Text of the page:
Today we’d like to introduce you to Bill Toone.
Hi Bill, we’d love for you to start by introducing yourself
With my friends Eric Hallstein and Tom Hanscom, I founded ECOLIFE Conservation in 2003. I had started out in conservation biology by studying the California condor in graduate school at UC Davis. That work led me back to working for the San Diego Zoo where I helped to lead our early efforts in the recovery of the California condor. I helped to collect the first eggs, raised the first babies and ultimately served on the Federally mandated Recovery Team. I resigned from the condor program when we released the first birds back into the wild.
I pursued a variety of other conservation programs around the world and over time became more and more disillusioned with how conservation was being done. It seemed focused on education and research and while both are extremely important there did not seem to be much conservation being done with measurable results. It was during this time that I accepted a contract to lead a biological transect in the tropical forest in northeastern Madagascar on the Masoala Peninsula. Shortly after this transect was done the region was established as a national park and I was invited to go and live in the remote village of Antanambao to teach conservation and what it would mean to the community to be living in a national park.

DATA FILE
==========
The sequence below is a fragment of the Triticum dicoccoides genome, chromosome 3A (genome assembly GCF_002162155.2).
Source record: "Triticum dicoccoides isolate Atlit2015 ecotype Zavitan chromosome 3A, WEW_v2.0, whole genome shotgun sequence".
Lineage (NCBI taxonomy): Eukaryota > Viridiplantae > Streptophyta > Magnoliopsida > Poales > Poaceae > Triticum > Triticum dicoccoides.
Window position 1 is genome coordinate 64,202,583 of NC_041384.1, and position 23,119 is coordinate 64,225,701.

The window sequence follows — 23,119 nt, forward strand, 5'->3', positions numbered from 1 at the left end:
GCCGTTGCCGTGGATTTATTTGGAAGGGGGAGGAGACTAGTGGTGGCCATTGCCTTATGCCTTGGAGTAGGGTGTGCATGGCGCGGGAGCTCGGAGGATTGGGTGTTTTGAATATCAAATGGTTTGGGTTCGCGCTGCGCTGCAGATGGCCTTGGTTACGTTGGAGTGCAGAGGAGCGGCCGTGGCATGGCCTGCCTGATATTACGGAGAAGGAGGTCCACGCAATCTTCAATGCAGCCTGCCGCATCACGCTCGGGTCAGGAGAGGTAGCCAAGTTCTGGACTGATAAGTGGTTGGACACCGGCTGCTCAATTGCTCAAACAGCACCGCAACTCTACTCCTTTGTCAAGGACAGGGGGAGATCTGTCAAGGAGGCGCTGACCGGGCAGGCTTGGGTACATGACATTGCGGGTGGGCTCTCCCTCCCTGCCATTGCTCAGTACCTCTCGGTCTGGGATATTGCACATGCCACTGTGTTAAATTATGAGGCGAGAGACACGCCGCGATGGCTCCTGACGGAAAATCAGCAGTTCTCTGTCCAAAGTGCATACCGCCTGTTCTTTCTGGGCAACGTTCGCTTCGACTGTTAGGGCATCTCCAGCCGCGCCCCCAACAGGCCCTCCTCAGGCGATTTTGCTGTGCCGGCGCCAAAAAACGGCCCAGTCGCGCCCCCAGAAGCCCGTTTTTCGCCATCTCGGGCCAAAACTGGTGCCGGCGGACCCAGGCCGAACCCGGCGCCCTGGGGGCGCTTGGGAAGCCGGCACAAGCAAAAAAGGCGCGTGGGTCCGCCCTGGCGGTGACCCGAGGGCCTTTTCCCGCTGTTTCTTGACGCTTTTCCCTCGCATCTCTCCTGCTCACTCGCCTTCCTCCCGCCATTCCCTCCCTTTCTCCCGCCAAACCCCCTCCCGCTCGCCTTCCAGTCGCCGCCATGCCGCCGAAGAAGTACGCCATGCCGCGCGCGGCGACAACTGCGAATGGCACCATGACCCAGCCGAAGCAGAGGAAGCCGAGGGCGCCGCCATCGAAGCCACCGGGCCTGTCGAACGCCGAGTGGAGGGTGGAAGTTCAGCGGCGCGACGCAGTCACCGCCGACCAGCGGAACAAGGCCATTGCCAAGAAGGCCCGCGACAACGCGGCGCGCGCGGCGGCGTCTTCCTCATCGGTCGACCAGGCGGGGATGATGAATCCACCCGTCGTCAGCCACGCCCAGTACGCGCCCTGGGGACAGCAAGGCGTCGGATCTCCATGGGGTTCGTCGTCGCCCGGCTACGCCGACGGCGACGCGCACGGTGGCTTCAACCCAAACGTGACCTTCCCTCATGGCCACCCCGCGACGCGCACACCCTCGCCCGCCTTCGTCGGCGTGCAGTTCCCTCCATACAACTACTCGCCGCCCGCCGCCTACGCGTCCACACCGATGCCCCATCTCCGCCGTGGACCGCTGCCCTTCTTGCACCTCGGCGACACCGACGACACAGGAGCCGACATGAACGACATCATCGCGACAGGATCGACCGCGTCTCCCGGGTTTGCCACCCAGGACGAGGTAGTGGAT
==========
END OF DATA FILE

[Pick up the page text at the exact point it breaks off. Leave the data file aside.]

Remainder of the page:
It was a challenging assignment. The people were very afraid of me, believing that I was there to steal children. I could not live in the village because of their fear. After a couple of weeks, I decided to call it quits, break camp and go home. I simply looked too different to be successful. As I was breaking camp I spotted a small child watching from under the bushes. I paused and without looking at him began counting to ten in Malagasy and then in English over and over until he began to answer me. With that, I decided to stay and keep trying. His name was Emilien and soon he brought his friends and after a few days, the parents came to see what the kids were doing. One day I came back from a walk and my tent was gone. They had taken my tent and moved me to the village. My wife Sunni and I lived and worked in this village on and off over the next few years until finally our contract expired and we had to leave for the last time.